The Schutzmannschaft or Auxiliary Police (“protective, or guard units”; plural: Schutzmannschaften, abbreviated as Schuma) was the collaborationist auxiliary police of native policemen serving in those areas of the Soviet Union and the Baltic states occupied by Nazi Germany during WW2. Heinrich Himmler, head of the SS, established the Schutzmannschaft on 25 July 1941 and subordinated it to the Order Police (Ordnungspolizei; Orpo). By the end of 1941, some 45,000 men served in Schutzmannschaft units, about half of them in the battalions. During 1942, Schutzmannschaften expanded to an estimated 300,000 men, with battalions accounting for about a third, or less than half of the local force. Everywhere, local police far outnumbered the equivalent German personnel several times; in most places, the ratio of Germans to natives was about 1-to-10.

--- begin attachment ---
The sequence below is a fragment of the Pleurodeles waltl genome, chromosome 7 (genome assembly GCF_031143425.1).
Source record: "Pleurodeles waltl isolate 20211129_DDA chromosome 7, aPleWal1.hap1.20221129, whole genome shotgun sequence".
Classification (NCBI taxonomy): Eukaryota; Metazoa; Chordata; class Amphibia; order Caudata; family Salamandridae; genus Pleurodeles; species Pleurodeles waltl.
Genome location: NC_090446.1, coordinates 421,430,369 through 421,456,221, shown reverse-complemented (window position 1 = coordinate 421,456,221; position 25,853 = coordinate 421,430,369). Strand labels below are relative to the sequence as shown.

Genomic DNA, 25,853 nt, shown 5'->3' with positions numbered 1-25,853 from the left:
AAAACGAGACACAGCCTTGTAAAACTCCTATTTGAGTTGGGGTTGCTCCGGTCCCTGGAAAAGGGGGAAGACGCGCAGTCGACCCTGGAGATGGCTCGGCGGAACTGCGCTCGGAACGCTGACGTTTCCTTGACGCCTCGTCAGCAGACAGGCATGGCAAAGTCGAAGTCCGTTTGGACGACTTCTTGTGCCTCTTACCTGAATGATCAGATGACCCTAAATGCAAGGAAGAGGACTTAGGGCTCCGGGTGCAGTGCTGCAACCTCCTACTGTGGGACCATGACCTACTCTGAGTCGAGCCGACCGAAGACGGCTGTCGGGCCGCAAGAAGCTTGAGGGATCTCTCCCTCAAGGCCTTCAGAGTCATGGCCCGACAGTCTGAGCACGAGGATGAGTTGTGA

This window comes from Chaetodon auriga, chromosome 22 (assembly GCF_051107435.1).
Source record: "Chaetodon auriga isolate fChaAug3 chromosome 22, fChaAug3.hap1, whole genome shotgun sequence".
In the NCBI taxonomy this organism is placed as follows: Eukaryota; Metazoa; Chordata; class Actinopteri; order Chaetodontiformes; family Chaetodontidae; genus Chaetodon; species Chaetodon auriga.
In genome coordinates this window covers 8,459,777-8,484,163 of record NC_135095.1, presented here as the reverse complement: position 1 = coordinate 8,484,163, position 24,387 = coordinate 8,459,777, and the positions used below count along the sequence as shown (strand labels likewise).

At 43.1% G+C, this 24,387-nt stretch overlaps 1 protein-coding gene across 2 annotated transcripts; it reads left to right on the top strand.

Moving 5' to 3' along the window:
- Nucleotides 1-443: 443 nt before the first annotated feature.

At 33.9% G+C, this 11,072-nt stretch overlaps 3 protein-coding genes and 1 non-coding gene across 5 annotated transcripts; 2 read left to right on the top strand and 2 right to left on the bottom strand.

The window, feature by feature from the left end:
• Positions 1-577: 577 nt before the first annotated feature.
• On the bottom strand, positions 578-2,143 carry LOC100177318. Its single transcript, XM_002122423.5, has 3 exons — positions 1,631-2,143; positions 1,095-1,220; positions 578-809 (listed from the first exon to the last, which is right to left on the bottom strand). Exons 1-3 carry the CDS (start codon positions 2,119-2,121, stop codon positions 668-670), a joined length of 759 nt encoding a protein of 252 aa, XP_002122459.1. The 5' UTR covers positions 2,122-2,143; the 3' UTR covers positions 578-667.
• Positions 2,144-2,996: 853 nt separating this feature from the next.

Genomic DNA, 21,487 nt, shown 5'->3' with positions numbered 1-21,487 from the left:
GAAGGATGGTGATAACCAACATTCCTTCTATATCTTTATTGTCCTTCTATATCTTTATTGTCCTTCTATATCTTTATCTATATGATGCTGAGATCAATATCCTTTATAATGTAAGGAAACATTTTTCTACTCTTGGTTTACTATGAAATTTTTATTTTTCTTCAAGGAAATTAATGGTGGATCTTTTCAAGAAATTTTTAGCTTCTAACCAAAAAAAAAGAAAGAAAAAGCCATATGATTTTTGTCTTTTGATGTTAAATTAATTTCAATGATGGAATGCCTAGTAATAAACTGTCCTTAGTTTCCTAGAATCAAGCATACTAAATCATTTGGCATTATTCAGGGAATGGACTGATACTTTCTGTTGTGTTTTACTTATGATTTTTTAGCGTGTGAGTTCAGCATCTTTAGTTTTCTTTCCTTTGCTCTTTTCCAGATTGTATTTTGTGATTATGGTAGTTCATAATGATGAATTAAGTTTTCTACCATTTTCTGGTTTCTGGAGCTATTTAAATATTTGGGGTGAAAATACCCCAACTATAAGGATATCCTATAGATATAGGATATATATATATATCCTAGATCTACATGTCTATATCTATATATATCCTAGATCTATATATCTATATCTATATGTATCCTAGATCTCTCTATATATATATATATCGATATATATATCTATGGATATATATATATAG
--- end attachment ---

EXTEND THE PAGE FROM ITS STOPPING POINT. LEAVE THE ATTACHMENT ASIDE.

The auxiliary police battalions (Schutzmannschaft-Bataillonen) were created to provide security in the occupied territories, in particular by combating the anti-Nazi resistance. Many of these battalions participated in the Holocaust and caused thousands of Jewish deaths. Usually, the battalions were voluntary units and were not directly involved in combat. In total, about 200 battalions were formed. There were approximately 21 ethnic Estonian, 47 Latvian, 26 Lithuanian, 11 Belarusian, 8 Tatar, and 71 Ukrainian Schuma battalions. Each battalion had an authorized strength of about 500, but the actual size varied greatly. They should not be confused with native German Order Police Battalions (SS-Polizei-Bataillone) which the Order Police formed between 1939 and 1945 and which also participated in the Holocaust.
The Order Police organized the Schutzmannschaften by nationality (see Bellarusian Auxillary Police, Estonian Auxillary Police, Latvian Auxillary Police, Lithuanian Auxillary Police, and the Ukrainian Auxillary Police.